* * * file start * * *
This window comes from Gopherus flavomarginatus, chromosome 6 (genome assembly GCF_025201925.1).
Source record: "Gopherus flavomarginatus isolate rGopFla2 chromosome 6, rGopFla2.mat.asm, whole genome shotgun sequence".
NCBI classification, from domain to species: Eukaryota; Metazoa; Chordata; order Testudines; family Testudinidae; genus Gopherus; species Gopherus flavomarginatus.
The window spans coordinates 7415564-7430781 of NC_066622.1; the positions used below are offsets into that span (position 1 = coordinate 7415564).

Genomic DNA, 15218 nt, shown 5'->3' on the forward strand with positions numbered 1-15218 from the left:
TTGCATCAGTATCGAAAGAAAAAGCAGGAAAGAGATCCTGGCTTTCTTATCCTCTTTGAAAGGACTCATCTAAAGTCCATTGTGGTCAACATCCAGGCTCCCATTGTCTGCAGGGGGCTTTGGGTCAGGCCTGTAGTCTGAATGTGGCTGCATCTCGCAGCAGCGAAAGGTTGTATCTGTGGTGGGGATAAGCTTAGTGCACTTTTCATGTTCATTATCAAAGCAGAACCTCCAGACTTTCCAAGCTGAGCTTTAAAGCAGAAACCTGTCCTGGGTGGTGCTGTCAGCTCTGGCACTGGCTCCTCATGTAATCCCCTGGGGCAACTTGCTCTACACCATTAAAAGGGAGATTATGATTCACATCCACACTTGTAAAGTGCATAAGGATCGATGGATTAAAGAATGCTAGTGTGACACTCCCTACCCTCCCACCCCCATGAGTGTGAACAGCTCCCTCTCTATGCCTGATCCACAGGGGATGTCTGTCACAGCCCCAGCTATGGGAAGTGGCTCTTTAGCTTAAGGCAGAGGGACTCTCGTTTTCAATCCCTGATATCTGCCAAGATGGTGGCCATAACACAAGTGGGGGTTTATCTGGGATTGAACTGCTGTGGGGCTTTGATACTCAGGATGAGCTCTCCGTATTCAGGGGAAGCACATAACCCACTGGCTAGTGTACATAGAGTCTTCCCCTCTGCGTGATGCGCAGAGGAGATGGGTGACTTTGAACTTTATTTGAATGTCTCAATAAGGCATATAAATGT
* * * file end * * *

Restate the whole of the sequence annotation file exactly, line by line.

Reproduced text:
This window comes from Gopherus flavomarginatus, chromosome 6 (genome assembly GCF_025201925.1).
Source record: "Gopherus flavomarginatus isolate rGopFla2 chromosome 6, rGopFla2.mat.asm, whole genome shotgun sequence".
NCBI classification, from domain to species: Eukaryota; Metazoa; Chordata; order Testudines; family Testudinidae; genus Gopherus; species Gopherus flavomarginatus.
The window spans coordinates 7415564-7430781 of NC_066622.1; the positions used below are offsets into that span (position 1 = coordinate 7415564).

Genomic DNA, 15218 nt, shown 5'->3' on the forward strand with positions numbered 1-15218 from the left:
TTGCATCAGTATCGAAAGAAAAAGCAGGAAAGAGATCCTGGCTTTCTTATCCTCTTTGAAAGGACTCATCTAAAGTCCATTGTGGTCAACATCCAGGCTCCCATTGTCTGCAGGGGGCTTTGGGTCAGGCCTGTAGTCTGAATGTGGCTGCATCTCGCAGCAGCGAAAGGTTGTATCTGTGGTGGGGATAAGCTTAGTGCACTTTTCATGTTCATTATCAAAGCAGAACCTCCAGACTTTCCAAGCTGAGCTTTAAAGCAGAAACCTGTCCTGGGTGGTGCTGTCAGCTCTGGCACTGGCTCCTCATGTAATCCCCTGGGGCAACTTGCTCTACACCATTAAAAGGGAGATTATGATTCACATCCACACTTGTAAAGTGCATAAGGATCGATGGATTAAAGAATGCTAGTGTGACACTCCCTACCCTCCCACCCCCATGAGTGTGAACAGCTCCCTCTCTATGCCTGATCCACAGGGGATGTCTGTCACAGCCCCAGCTATGGGAAGTGGCTCTTTAGCTTAAGGCAGAGGGACTCTCGTTTTCAATCCCTGATATCTGCCAAGATGGTGGCCATAACACAAGTGGGGGTTTATCTGGGATTGAACTGCTGTGGGGCTTTGATACTCAGGATGAGCTCTCCGTATTCAGGGGAAGCACATAACCCACTGGCTAGTGTACATAGAGTCTTCCCCTCTGCGTGATGCGCAGAGGAGATGGGTGACTTTGAACTTTATTTGAATGTCTCAATAAGGCATATAAATGT